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Louisiana Ten Commandments law faces lawsuit

CIVIL rights groups in the United States have filed a lawsuit to block Louisiana’s “unconstitutional” new law that requires the 10 Commandments to be displayed in the classrooms of every government-run school.

Pupils’ parents with various religious backgrounds are plaintiffs in the case, represented by the groups’ attorneys.

Under the legislation, school classrooms and state-funded universities must display a poster-sized version of the 10 Commandments in a “large, easily readable font.”

Opponents argue that the law violates the separation of church and state and that the display will isolate students of other faiths.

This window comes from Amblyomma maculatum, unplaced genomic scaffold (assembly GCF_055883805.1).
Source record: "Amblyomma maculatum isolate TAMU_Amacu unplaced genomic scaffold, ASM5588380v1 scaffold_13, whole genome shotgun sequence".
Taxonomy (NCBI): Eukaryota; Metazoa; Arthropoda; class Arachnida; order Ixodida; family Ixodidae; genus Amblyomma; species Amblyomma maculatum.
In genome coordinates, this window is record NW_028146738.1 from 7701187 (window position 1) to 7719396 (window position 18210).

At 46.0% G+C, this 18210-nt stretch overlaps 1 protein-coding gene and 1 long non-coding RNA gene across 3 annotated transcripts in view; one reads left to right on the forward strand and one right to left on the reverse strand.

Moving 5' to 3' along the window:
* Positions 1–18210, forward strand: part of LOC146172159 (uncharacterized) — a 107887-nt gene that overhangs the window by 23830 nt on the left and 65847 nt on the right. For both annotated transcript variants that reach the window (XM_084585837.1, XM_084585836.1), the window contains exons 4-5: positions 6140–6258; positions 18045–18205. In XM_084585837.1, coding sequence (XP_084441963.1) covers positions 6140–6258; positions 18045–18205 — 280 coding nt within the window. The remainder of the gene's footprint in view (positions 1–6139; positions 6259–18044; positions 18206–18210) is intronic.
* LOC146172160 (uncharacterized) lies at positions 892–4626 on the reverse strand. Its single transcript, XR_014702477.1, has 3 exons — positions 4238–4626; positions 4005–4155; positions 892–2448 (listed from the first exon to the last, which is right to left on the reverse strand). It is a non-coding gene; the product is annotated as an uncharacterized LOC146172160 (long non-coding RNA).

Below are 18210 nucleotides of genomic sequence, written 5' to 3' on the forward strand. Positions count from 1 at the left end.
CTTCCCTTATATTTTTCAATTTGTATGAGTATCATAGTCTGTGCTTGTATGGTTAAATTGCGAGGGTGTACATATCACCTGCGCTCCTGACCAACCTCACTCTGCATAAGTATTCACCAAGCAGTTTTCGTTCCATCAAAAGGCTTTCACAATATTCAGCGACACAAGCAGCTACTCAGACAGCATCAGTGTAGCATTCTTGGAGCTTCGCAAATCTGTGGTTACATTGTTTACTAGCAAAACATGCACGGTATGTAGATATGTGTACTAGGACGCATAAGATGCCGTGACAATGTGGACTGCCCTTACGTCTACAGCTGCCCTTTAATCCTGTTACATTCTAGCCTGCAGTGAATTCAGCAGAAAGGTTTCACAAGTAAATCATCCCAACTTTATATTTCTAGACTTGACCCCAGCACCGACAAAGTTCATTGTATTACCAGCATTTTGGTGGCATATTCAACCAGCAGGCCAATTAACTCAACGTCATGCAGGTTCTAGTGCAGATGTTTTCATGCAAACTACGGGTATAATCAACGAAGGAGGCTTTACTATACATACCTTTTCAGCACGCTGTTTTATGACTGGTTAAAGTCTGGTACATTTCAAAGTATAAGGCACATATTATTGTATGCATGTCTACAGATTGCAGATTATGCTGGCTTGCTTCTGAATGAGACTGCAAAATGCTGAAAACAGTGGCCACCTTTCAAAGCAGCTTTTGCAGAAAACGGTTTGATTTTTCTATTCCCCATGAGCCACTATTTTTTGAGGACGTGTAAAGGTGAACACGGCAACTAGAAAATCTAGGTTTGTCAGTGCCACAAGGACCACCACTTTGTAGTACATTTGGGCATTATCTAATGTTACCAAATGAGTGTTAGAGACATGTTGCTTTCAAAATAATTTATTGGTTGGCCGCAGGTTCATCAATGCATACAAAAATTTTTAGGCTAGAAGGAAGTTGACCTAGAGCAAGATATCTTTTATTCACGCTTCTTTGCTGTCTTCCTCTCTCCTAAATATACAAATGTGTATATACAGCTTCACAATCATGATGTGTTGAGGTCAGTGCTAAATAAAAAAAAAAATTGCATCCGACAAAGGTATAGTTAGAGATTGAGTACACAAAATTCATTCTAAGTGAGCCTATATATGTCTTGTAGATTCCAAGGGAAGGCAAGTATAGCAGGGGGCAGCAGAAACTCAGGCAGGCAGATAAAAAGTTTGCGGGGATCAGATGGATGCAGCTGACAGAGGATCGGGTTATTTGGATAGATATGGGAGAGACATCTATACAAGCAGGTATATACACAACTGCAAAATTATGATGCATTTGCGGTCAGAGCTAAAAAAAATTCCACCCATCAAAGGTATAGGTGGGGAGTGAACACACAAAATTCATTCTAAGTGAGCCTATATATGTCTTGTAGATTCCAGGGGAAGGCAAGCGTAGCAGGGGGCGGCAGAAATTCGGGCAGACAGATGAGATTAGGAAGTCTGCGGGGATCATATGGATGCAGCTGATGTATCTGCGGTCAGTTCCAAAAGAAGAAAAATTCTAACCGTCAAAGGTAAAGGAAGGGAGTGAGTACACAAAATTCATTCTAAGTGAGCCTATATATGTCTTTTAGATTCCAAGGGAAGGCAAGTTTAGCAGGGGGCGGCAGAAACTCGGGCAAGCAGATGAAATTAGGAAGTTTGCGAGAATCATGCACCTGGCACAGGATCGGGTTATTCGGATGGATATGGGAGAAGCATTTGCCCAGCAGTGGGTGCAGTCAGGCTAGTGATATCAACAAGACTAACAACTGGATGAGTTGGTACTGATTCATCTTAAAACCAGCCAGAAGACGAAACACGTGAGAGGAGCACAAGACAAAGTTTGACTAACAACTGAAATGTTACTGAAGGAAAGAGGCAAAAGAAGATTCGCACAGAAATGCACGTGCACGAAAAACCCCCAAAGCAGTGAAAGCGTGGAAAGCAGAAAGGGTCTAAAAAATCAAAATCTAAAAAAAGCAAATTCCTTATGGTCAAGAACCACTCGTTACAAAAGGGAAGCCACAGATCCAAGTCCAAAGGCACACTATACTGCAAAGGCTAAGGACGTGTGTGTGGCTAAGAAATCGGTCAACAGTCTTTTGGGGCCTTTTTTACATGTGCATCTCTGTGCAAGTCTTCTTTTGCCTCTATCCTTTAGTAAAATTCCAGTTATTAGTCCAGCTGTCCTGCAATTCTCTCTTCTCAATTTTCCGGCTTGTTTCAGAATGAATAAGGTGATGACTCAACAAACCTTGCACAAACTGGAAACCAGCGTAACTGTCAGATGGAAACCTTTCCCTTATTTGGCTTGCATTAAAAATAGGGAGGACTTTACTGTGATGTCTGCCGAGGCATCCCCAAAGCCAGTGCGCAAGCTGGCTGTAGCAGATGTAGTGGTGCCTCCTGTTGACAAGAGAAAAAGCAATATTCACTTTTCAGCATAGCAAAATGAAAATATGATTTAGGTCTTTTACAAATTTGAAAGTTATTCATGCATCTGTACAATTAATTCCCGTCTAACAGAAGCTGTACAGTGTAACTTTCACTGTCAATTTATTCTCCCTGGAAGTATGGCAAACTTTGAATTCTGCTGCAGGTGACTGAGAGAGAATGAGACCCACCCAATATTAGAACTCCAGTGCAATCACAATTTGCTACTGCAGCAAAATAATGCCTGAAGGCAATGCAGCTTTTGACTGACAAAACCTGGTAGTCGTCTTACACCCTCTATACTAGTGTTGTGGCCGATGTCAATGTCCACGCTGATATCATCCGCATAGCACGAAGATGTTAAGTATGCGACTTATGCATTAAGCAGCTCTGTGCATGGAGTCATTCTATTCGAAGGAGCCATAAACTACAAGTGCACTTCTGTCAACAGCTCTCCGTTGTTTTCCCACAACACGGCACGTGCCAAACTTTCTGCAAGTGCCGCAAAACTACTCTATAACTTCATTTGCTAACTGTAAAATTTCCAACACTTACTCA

Jewish plaintiff Joshua Herlands has two young children in New Orleans schools. He said that the displays could send a message to his offspring and others that “they may be lesser in the eyes of the government.”

“The state’s main interest in passing [the law] was to impose religious beliefs on public-school children, regardless of the harm to students and families,” the lawsuit says.

Other states, including Texas, Oklahoma and Utah, have attempted to impose such requirements, but with legal battles threatened, only Louisiana has succeeded in doing so.


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